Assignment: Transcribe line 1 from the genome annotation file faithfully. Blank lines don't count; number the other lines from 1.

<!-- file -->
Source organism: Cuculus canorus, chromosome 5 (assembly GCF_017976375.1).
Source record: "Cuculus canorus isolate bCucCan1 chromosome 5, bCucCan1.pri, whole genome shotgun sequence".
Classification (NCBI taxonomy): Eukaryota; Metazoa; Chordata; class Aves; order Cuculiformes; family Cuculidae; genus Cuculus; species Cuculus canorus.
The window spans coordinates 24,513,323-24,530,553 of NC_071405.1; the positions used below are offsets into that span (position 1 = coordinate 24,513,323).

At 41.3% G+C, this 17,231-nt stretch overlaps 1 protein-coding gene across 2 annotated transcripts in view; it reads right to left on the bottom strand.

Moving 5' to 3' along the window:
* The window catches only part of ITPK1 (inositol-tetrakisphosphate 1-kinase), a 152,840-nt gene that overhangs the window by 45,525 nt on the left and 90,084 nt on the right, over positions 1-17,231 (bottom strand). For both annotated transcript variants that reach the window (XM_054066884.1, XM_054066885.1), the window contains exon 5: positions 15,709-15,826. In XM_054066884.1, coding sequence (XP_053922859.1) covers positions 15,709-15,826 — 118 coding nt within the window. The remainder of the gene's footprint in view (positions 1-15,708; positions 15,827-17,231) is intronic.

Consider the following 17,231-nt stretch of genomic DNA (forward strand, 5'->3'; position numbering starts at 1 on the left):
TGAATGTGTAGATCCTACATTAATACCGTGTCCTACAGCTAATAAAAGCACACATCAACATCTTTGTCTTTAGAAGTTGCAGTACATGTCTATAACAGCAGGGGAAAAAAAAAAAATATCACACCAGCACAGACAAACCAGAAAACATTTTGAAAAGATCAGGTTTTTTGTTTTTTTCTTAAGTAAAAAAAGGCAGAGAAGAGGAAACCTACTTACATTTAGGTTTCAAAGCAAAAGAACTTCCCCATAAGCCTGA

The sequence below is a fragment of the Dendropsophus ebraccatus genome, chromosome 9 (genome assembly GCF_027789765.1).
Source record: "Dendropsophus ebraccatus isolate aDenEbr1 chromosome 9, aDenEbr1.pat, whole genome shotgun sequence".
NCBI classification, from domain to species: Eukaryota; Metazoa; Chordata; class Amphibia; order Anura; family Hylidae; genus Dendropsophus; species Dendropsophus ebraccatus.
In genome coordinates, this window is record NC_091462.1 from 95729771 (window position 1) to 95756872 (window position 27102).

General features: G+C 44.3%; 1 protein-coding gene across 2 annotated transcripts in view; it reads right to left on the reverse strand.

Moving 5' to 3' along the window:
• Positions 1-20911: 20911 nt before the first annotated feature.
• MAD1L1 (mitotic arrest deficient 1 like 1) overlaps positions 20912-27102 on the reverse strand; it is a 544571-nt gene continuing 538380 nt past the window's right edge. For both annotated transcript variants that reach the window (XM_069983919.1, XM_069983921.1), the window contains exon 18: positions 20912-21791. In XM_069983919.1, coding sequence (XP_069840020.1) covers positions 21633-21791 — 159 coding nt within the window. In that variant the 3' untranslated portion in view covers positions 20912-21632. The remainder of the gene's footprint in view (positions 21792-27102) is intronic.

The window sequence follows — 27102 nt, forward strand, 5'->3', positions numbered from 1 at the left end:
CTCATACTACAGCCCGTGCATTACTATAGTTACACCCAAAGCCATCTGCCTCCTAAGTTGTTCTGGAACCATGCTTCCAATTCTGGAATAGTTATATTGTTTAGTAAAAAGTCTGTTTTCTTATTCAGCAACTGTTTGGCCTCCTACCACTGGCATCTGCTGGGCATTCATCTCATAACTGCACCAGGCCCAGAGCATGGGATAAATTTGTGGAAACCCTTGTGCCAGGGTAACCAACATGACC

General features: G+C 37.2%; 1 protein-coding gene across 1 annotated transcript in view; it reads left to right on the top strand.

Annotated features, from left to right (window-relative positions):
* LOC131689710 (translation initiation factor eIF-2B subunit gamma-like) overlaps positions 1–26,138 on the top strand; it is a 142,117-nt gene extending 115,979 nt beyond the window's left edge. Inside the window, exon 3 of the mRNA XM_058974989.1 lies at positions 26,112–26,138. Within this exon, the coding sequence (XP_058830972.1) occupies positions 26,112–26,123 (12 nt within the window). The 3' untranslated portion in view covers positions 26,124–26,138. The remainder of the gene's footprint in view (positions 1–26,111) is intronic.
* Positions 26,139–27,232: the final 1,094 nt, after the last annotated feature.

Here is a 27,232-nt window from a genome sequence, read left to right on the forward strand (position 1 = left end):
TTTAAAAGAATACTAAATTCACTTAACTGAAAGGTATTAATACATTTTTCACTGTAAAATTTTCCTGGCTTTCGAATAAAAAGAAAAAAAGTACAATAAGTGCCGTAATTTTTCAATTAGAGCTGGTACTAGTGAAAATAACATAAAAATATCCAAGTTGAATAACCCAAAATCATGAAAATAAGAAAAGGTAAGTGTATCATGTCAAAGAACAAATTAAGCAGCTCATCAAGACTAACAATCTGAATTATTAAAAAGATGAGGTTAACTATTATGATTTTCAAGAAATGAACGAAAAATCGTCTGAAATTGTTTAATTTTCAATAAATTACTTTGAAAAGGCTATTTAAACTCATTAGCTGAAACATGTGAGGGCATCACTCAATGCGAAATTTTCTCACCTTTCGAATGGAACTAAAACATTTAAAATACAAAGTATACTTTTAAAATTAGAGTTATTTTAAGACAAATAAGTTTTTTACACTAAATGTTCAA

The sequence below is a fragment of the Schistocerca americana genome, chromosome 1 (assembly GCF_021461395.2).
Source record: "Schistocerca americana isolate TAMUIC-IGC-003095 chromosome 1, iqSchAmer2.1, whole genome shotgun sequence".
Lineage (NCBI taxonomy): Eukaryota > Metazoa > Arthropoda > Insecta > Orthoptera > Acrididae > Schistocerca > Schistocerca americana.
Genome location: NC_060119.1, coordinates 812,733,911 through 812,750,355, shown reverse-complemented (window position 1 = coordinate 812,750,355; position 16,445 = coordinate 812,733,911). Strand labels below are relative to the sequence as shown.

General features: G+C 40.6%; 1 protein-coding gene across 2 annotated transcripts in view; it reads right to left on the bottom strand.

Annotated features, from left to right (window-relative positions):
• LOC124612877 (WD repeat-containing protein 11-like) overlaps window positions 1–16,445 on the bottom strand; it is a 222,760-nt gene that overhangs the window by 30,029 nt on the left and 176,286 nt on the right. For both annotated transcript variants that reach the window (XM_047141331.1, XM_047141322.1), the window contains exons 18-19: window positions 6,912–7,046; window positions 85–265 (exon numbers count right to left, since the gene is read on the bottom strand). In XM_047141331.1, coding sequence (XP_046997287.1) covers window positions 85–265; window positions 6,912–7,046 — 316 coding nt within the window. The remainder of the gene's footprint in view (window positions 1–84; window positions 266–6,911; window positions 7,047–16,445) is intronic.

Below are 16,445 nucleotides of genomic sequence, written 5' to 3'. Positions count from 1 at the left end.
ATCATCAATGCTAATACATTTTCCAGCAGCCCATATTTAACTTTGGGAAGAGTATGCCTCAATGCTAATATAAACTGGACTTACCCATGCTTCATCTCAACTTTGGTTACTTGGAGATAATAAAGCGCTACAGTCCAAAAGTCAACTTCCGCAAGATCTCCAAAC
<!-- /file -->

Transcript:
Source organism: Cuculus canorus, chromosome 5 (assembly GCF_017976375.1).